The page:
Be Bold: Choosing Paint Like a Pro

Your color choices can highlight your unique style.

By Tina Jepson


I’m going to start this article with a “bold” disclaimer: I love color.


As you approach my front door, you’re instantly greeted by a splash of medium blue paint accentuated by a bright yellow wreath. Upon entering my house, you’ll notice that three-quarters of the walls in my living room are painted with Sherwin William’s Invigorate, an unabashedly bright shade of orange. It’s effervescent, in-your-face, and it’s perfect for our family.


Color reflects who you are as a person and what you want from your space.  Yet, in some ways, it seems like the fear of color is ingrained in us the very first time we paint a room. “Future buyers won’t like it,” we sadly note. So, instead of choosing a color we love and are inspired by, we select shades considered palatable to the masses, like white and ivory.


Well it’s time to throw that mentality out the window! If you plan to truly live in your home and not just prepare it for the next buyer, then you have to feel comfortable in it. And that comfort starts with paint!




I challenge you to be bold. Here’s how to choose the right paint for your space like a pro.


Establish Your Room’s Purpose

Just because you love yellow, red, or purple doesn’t mean that this specific color is good for every room in your house. In fact, paint works wonders in altering a person’s mood, and thus, you should pay attention to where you put certain colors.


Bedrooms, often a place to calm down and reflect, are traditionally painted shades of blue and gray. Have you ever wondered why so many people choose to paint their kitchens yellow? It’s because it’s an invigorating, energizing color perfect for lively get-togethers and rambunctious family dinners.




Note the “vibe” you want in each room and find a paint color to compliment well before you buy your paint cans.


Here are some of the “energies” you’ll notice between different colors.


  • Red: Evokes passion, statement-worthy (bedrooms, studies)


  • Orange: Energetic, fun (living areas, kitchens, bathrooms)
  • Yellow: Light-hearted, refreshing, happy, carefree (kitchens, dining areas)


  • Green: Close to nature, inspirational (work spaces, bathrooms, bedrooms)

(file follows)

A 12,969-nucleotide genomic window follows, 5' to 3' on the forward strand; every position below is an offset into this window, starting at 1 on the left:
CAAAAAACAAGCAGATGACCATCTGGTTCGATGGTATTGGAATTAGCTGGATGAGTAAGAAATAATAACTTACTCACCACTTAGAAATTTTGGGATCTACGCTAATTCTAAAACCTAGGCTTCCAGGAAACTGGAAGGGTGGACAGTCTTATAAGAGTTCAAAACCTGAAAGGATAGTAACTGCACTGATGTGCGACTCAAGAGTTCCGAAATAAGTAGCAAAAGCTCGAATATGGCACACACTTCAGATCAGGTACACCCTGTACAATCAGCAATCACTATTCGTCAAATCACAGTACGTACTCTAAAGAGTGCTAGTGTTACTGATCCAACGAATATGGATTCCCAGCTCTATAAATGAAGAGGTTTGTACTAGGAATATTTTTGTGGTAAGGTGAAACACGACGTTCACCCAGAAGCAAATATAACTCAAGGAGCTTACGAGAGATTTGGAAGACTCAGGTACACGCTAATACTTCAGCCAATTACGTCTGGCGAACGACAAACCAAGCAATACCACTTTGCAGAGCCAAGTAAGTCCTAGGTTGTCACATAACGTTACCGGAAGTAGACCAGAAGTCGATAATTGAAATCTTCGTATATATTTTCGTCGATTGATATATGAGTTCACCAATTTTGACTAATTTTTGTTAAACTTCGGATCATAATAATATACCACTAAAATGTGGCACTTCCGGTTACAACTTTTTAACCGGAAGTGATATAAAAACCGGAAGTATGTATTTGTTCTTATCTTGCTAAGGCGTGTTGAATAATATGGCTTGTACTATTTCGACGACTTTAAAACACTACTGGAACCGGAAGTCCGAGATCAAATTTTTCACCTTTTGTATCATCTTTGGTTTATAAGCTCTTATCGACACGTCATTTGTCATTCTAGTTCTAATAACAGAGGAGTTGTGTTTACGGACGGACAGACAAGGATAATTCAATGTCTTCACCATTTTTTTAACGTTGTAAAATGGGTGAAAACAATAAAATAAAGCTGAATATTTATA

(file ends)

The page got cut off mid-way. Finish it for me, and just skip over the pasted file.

• Blue: Calming, inviting (bedrooms, bathrooms, living areas)


  • Purple: Rich, luxurious (living areas, bedrooms)

Pick Your ‘Hub’ Color & Follow the Wheel

After you’ve decided how you want to “feel” in your room and determined which colors will invoke those feelings, it’s time to select a “hub” color to work from. You may choose to use this paint color in your hallways, or as the main attraction in your living room. It’s completely up to you!


From here, use the color wheel to go room-by-room, building from your “hub” color with either complementary or analogous shades. Whether you decide to go bold or soft, you want your space to flow nicely and a color wheel can help you with that.




Finish with Accents

Next, use the color wheel to pair colors from the opposite end of the spectrum to complement the “hub” hue and accentuate your color choice.


For example, if you love orange as much as I do, then paint a blue accent wall or incorporate splashes of blue in your furniture or home accents.




Keep in mind that color doesn’t necessarily have to come in the form of wall or trim paint. You may decide that, although you love red with a passion, green paint works better to create an inviting, natural-feeling living room. To make sure you’re adding a touch of red, add throw pillows, picture frames, and flowers to perfectly complement and accentuate the green.




At the end of the day, you want to be happy and comfortable in your home. If white walls and gray accents just aren’t your “thing” — then be bold and go bold! Remember that paint can always be changed, but your mood is a bit harder to adjust (especially if your room doesn’t invoke the right emotions).  


You and your family have a story to tell, so show the world who you are and how you feel via your walls!



Images used with permission, courtesy of and

Next: Maximalism for the Masses